Pasty-skinned Brits got their knickers in a collective knot recently after health officials advised that all Brits should add a daily vitamin D supplement to their diet in the fall and winter.
Public Health England — the U.K. version of the CDC — cited new data to explain the move, noting that people are most likely not getting enough of the “sunshine vitamin.” Of course, social media skeptics took to their respective platforms with torches and pitchforks to rant about how the recommendations are just a ploy for pill makers to make more money.
What Is Vitamin D and Why Do I Need It?
The vitamin is necessary for the body to regulate phosphate and calcium levels, as well as promote calcium absorption. This, in turn, helps keep your muscles, teeth, and bones strong.
And then there are the claims that the vitamin can also do even more super amazing things. A 2014 review of studies on vitamin D looked into 137 claims involving the vitamin and its role in fighting or warding off various illnesses. However, the findings were inconclusive and suggested that more analysis is needed before such claims are taken as gospel.
Do You Need More Vitamin D?
A blood test is the only way to know if your vitamin D levels are optimal or not, and if you need more.
The Brits’ suggested 10 mcg/day (or 400 IUs) is on the low end of the 400–600 IUs the National Institutes of Health recommends for American adults. The National Academy of Medicine (formerly the Institute of Medicine) also advises 600 IUs per day for people aged 1–70.
(Fun Fact of the Day: “IU” stands for “international unit,” which is how many vitamins are measured.)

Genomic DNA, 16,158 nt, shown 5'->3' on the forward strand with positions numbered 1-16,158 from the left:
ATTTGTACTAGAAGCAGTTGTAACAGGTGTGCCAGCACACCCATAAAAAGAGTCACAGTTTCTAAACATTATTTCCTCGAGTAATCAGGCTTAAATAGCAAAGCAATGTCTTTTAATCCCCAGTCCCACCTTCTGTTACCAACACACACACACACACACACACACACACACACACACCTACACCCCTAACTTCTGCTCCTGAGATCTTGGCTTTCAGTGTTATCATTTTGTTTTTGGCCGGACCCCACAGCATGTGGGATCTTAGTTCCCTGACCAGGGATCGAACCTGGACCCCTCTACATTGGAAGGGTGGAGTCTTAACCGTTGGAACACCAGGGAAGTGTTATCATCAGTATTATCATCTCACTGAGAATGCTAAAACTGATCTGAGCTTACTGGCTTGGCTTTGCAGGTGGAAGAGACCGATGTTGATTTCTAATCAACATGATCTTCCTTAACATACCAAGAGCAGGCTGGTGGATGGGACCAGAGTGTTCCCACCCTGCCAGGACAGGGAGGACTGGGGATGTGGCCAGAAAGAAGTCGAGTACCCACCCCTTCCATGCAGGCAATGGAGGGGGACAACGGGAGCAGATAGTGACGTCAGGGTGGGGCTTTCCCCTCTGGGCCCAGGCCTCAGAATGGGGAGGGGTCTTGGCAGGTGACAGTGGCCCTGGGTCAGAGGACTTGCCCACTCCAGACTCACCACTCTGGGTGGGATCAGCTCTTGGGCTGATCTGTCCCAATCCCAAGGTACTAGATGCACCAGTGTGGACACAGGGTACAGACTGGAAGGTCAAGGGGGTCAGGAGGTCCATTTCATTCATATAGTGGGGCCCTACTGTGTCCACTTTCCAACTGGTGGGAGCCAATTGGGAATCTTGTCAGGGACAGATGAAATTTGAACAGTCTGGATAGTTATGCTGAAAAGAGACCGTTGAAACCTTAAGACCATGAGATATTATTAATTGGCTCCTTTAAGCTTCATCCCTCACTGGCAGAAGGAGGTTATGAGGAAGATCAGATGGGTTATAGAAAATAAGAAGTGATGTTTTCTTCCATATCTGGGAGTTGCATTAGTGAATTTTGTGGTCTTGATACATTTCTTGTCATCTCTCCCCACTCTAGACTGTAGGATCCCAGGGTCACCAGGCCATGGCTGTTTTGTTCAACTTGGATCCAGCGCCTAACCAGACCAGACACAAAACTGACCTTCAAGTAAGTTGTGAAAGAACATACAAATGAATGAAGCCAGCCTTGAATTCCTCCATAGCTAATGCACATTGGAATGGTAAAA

In fact, some experts believe the 600 IU target isn’t enough. But overall, the consensus is that getting more is safe so long as it’s less than 4,000 IU per day. Taking in too much — aka, vitamin D toxicity — may lead to side effects, so talk to your doctor about the right dosage for you.
3 Ways to Get More Vitamin D
Eat Your Vitamin D
Certain foods are packed with vitamin D, so getting more IUs can be as simple as adding more of these foods to your diet. Topping the list of vitamin D-rich foods: a tablespoon of cod liver oil (yum!) has a whopping 1,360 IUs.
If a spoonful of oil doesn’t go down easy, swordfish (558 IUs), salmon (435 IUs), a can of tuna (148 IUs), and a cup of milk (120 IUs) fortified with vitamin D round out the rest of the top five foods high in vitamin D. Mackerel, eggs (with yolks), and canned sardines provide smaller amounts.
For vegetarians and vegans, it may be challenging — but not impossible — to get enough, as the best sources are fatty fish and other animal-derived foods. Non-animal options include certain mushrooms, as well as fortified cereals and soy products like tofu. That said, it’s generally a good idea for vegans to supplement. Need more ideas? You can look up the nutrients of almost any food in the Department of Agriculture’s Nutrient Database.
Take Your Supplements
When you reach for a vitamin D supplement, you’ll also notice two options: vitamin D2 (ergocalciferol) and vitamin D3 (cholecalciferol). D2 is from non-animal sources and D3 comes from sunlight exposure and foods derived from animals. Typically, D3 is what you’re after — a study analysis shows that D3 is more effective at raising vitamin D levels than D2.
Getting your levels tested is the only sure-fire way to know precisely how many IUs you need.
Catch More Rays
UVB radiation from the sun sparks vitamin D production and experts say just 10–15 minutes of sun a few times a week can help you meet your vitamin D target. But as the Brits can attest, UVB rays are weaker the farther you are from the equator, hence the vitamin D supplement recommendation.
For folks who live under sunnier skies, this option can be a “damned if you do, damned if you don’t” option. Getting more sun may spark concerns about skin exposure to that big fireball in the sky, so you may want to stick with foods and supplements if you don’t want run the risks.
One last thing: UVB rays don’t penetrate glass, so hugging a window at work or sunning yourself in the car with the A/C running doesn’t count toward your daily D intake.